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Deep learning for fun and profit (a simple introduction to Artificial Intelligence, Machine Learning, and Deep Learning)

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A simple introduction to Artificial Intelligence, Machine Learning, and Deep Learning. This talk happened at a local university in Porto Alegre and the target audience was comprised of people from many different backgrounds (including people that are not from Computer Science/Engineering fields). This is intended to be a presentation that gives intuition about these concepts.

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Deep learning for fun and profit (a simple introduction to Artificial Intelligence, Machine Learning, and Deep Learning)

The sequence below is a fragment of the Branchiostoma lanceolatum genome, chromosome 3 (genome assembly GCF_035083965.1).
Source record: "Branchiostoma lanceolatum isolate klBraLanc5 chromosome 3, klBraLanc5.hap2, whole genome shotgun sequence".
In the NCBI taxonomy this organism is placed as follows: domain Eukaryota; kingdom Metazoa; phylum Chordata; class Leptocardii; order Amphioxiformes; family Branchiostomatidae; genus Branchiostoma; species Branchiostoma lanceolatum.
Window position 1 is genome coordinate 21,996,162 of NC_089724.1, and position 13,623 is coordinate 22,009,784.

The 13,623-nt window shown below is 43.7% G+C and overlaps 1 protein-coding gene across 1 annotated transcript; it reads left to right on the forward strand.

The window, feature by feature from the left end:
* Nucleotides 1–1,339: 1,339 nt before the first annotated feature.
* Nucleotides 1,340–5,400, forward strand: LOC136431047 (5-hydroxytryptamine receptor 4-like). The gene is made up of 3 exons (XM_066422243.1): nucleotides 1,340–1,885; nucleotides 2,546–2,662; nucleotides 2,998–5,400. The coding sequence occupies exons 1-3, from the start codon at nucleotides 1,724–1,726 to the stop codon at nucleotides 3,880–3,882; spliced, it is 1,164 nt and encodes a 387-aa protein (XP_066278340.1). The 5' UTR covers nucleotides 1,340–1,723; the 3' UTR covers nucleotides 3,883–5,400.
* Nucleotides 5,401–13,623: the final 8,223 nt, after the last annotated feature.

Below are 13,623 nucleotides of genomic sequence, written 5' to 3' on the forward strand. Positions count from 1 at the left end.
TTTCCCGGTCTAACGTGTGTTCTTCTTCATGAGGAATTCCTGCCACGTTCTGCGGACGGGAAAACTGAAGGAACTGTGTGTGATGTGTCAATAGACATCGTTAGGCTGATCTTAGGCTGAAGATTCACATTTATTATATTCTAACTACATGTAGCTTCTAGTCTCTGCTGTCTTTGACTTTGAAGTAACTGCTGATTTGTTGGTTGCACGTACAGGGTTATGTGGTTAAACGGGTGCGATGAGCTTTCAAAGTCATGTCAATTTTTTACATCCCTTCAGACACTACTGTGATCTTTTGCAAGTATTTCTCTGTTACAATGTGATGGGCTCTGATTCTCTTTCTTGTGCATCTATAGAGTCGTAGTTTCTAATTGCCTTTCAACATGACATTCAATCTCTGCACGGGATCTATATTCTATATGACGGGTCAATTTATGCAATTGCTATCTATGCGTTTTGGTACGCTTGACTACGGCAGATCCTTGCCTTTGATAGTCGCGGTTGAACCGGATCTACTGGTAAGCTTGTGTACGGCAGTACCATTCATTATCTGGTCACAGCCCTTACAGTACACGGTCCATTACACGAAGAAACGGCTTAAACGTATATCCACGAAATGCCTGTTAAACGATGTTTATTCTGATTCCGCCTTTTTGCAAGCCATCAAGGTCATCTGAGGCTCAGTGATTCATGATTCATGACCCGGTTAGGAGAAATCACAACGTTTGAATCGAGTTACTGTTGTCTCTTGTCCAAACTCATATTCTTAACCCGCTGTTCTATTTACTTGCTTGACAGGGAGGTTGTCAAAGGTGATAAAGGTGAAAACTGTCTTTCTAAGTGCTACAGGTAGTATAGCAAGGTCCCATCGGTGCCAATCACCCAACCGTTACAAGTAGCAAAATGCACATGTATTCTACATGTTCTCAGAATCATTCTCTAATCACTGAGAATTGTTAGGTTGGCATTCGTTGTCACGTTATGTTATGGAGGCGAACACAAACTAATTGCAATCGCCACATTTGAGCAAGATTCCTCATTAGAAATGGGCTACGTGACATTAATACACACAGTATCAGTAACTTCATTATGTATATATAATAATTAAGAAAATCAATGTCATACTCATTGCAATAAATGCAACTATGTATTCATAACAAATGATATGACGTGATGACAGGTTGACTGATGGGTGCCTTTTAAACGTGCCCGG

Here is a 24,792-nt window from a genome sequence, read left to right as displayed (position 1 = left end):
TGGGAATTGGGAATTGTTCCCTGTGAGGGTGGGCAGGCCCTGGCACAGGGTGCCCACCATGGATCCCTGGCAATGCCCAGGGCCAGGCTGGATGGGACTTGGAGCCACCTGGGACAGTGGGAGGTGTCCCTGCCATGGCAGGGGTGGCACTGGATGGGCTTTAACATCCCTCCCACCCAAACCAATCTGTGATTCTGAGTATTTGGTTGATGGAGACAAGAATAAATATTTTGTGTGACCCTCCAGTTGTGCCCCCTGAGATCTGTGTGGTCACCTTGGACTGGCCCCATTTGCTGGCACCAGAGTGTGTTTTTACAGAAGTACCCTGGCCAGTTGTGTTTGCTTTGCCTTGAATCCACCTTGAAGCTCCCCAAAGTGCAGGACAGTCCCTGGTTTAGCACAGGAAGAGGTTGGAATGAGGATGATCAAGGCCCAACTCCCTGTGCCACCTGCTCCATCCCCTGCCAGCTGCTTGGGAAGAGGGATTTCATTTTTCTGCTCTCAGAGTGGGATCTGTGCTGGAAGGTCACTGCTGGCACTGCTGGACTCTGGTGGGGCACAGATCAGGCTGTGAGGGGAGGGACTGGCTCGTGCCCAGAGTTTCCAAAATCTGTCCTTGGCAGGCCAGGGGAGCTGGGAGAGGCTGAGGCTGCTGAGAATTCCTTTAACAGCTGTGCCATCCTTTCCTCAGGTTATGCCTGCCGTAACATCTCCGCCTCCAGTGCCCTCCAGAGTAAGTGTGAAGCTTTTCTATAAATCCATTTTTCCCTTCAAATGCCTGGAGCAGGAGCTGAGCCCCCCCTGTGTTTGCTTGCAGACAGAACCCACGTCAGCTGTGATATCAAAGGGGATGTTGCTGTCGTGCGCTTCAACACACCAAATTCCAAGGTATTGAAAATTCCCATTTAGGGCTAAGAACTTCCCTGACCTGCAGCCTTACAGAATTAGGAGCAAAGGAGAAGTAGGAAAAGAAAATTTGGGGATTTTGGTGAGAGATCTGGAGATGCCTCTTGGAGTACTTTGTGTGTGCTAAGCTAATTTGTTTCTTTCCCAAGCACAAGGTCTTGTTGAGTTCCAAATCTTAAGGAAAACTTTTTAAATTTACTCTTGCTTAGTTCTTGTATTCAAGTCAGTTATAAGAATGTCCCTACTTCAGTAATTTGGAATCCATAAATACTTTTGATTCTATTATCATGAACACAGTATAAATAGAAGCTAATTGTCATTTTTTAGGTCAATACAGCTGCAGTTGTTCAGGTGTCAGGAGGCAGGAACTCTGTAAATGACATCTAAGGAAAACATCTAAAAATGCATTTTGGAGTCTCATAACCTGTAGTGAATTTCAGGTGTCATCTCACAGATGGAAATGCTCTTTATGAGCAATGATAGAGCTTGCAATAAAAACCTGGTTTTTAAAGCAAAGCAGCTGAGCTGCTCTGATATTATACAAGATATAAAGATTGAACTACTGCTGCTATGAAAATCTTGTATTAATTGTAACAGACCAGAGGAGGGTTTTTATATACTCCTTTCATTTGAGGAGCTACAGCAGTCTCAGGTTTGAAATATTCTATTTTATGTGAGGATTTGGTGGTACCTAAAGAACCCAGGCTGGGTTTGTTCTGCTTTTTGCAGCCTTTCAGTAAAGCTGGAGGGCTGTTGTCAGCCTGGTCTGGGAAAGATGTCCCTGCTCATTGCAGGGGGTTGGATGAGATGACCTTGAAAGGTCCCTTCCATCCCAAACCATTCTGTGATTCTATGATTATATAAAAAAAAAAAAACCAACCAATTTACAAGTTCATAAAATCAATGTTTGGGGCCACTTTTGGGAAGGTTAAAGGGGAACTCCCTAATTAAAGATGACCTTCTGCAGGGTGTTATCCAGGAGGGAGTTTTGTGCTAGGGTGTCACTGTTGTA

1. 1. DEEP LEARNING FOR FUN AND PROFIT Thomas Paula December, 13th 2018 Photo by Daniel Hjalmarsson on Unsplash
  2. 2. WHO AM I? 2 Thomas Paula tsp.thomas@gmail.com @tsp_thomas
  3. 3. AGENDA ● Introduction ○ Motivation ○ Definitions ● How Machine Learning works? ● What is Deep Learning? ● Examples ● Closing thoughts 3
  4. 4. 4 WHY SHOULD I CARE ABOUT IT?
  5. 5. ARTIFICIAL INTELLIGENCE ON THE NEWS 5
  6. 6. ARTIFICIAL INTELLIGENCE ON THE NEWS 6 Hinton said: "(...) people should stop training radiologists now, it's just completely obvious that in five years deep learning is going to do better than radiologists, it might be ten years".
  7. 7. EXAMPLE: RESEARCH IN HEALTHCARE 7 300+ papers regarding deep learning and medical image analysis Source: Litjens, Geert, et al. "A survey on deep learning in medical image analysis." Medical image analysis 42 (2017): 60-88.
  8. 8. TOP 20 EMERGING JOBS 8 Source: https://economicgraph.linkedin.com/research/LinkedIns-2017-US-Emerging-Jobs-Report
  9. 9. YOU’RE PROBABLY USING DEEP LEARNING AND YOU DON’T KNOW
  10. 10. DEFINITIONS 10 Source: Deep Learning Book (Goodfellow, Bengio, Courville)